Susan barged through the door and banged a tray down on the desk, pouring and serving the others, who maintained a civil silence.
“Be sure to have a serving yourself for all the work you’ve done these last few weeks, Susan.” said her mistress. Fortyish Susan poured her own enamel mug and retreated to the window that looked out on Charles Street. Her eyes closed and she took the first sip, her first sip of real coffee in the two months she had resided here.
Clementine Robichaux still held the floor. “I don’t know medicine, but I know common sense. Two months since the man was shot? He has to be eating something or he would have blown away like a leaf. Who feeds him?”
“Miss Nancylee Beauregard,” announced Susan, joining the conversation while flashing a touch of attitude. ”She been givin’ him peach juice with sugar water. Sometimes she give him lemon or raspberry shrub. I seen her last week with what she say was beef tea.” She moved closer to the group, standing behind Mrs. Robichaux and glaring at the doctors.
“Was Miss Nancylee here this morning?” asked Clementine of the silent doctors, who remained expressionless.
Susan jumped forward, leaning over the older woman to poke her finger in the direction of Dr. Gastineau. “She ain’t been here since yesterday morning because he told her not to come here no more! Not to truck with that Yankee never again. That’s what he said, all right!” The coffee grounds splashed unnoticed onto the chair.
“Doctor? Surely you never said such things!” Clementine slid to the edge of her seat, eyes bugging out of the fat pouches surrounding them. Her cup slammed down on the desk.
The sudden guilty shudder of the young doctor’s body matched the eyes that Dr. Stubbs directed toward the floor. Second-hand guilt.
“Which of you has been caring for him?” asked Clementine.
Dr. Stubbs looked up. “His cousin, that Yankee surgeon, looked after him the whole time. Thing is, whether he was a surgeon or not, he turned raving mad down here in the heat. Instead of using drains in the wound, he sewed that mess up tight. Anything in that fellow’s insides, blood, intestinal contents or pieces of uniform remain there to cause sepsis. Now isn’t that something? For a doctor to stitch up a stomach wound! Thank God he left with the rest of them.” He looked to Gastineau for support, receiving a beneficent nod.
“May I ask your true opinion, Dr. Stubbs? Your true heart’s advice?” begged Clementine, suddenly humble.
“Oliver Trowbridge may have sipped some liquids, but a man with a wound like that can never truly eat or drink. Ever. He’s not really suffering so much. The starving lose contact with reality and he has lost a lot of weight. Heavy fellow when he came here. Technically, he’s alive – for now, anyway…. Seemed unconscious today when I passed by, though.”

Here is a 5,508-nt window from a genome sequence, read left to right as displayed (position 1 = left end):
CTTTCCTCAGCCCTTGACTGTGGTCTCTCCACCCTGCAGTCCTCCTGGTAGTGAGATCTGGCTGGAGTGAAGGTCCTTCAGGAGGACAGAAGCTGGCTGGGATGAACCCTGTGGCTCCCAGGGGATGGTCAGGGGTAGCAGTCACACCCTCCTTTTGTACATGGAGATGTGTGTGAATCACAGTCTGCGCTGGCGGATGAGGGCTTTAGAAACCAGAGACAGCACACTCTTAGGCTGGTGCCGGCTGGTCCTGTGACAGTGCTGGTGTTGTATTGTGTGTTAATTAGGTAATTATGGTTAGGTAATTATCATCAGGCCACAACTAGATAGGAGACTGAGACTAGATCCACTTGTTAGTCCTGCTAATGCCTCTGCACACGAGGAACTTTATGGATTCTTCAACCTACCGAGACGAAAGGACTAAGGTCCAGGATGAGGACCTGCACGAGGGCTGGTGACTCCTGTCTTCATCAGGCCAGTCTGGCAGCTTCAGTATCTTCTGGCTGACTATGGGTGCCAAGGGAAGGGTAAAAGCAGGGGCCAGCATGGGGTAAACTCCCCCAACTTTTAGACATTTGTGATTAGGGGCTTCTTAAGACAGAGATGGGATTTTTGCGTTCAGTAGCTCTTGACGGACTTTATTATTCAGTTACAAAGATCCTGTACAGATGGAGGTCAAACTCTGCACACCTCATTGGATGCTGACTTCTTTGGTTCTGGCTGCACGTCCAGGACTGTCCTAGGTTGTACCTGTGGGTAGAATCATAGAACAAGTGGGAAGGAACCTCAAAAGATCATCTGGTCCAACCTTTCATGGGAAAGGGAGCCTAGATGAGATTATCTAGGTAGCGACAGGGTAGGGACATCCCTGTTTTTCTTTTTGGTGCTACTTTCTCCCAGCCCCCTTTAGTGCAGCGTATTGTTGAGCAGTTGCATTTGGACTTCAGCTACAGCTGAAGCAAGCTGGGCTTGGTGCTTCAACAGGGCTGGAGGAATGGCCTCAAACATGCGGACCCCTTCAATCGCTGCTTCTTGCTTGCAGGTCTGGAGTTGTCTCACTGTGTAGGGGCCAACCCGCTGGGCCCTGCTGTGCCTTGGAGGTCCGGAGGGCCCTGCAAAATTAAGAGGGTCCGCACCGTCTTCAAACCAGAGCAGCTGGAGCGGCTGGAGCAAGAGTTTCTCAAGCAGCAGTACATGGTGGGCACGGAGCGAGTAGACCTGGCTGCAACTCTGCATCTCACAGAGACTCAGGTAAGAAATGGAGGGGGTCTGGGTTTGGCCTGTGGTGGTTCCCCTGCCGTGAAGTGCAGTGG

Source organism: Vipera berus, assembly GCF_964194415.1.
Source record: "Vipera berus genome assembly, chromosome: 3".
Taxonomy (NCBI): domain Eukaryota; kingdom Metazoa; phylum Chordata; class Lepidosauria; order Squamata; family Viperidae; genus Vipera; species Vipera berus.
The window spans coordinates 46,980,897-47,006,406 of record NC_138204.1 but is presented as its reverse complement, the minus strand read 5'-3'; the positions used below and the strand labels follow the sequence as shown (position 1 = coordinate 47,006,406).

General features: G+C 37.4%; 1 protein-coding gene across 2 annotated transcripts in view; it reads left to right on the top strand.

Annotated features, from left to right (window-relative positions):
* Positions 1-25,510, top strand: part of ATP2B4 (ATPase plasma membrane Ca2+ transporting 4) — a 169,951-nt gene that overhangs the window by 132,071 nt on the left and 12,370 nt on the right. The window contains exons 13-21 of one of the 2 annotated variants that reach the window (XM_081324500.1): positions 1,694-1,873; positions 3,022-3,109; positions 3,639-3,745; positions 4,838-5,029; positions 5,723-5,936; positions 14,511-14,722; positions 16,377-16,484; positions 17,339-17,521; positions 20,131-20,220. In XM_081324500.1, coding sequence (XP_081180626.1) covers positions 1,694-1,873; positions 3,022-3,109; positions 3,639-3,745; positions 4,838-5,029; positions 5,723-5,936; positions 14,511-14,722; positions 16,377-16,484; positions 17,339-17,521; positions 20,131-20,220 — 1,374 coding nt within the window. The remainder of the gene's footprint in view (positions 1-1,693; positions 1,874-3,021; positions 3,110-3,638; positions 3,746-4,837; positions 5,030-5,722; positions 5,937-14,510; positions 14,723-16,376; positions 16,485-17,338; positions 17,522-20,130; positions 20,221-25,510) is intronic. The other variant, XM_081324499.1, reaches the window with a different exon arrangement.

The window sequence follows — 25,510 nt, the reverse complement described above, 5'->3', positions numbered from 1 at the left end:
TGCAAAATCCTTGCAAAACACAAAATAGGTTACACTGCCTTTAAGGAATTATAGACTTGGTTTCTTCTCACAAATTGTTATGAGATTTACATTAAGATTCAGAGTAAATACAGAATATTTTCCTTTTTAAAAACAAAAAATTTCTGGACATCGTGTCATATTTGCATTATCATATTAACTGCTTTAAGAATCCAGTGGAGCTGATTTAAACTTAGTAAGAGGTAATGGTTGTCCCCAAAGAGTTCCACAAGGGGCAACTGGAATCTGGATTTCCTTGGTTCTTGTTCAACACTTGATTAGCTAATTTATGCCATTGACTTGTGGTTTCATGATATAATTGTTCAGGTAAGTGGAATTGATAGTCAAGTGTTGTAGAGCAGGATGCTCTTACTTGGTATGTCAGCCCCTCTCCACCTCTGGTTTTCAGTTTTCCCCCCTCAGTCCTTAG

“He only sleepin’!” injected Susan, not afraid to make loud contradiction now that she had her mistress on her side, at least as far as this particular Yankee went.
Clementine jumped to her feet. “So he’s had nothing to drink since yesterday morning? Doctor?”
Neither man reacted.
“Susan?” Clementine appealed.
Susan now resided in the circle of her own guilt. “Ummm, well, ‘scuse me for disobeyin’ the doctors. I cou’n’t help it. I give the prisoner water real early this mornin’. He drunk it down, too. An’ he said, an’ he said…” Susan’s words drifted to a halt from their own lack of logic, given the final diagnosis on Oliver Trowbridge.
“Said what?” asked the white woman in a voice softened by sympathy. Susan was on her side against the men.
“Said he wished he had him some fine fresh coffee for breakfast, he did,” Susan said with wonder, while staring at the white enamel pot. “Course I knows he can’t have it, I knows that…,” she closed softly.
“Lord in Heaven! That doesn’t sound like dying!” cried out Mrs. Robichaux. “We’ll just pour a little coffee into some cream and try him on that. Go fetch the porcelain invalid feeder and hurry up about it, Susan. No time to waste! We’ll take the pot, too, so that coffee smell fills the room!”
“You know what Mr. Oliver said after that, Ma’am?” murmured Susan, as she gathered napkin and cream pitcher to put on her tray.
“Of course I don’t know!” A frown of hurry swept anxious into angry on Clementine’s face.
Susan faced her with a glowing gap-toothed smile of wonder. “Mr. Oliver say he think he’ll sink if he don’t eat suthin’. He say maybe he want some breakfast later. Mr. Oliver is hungry!”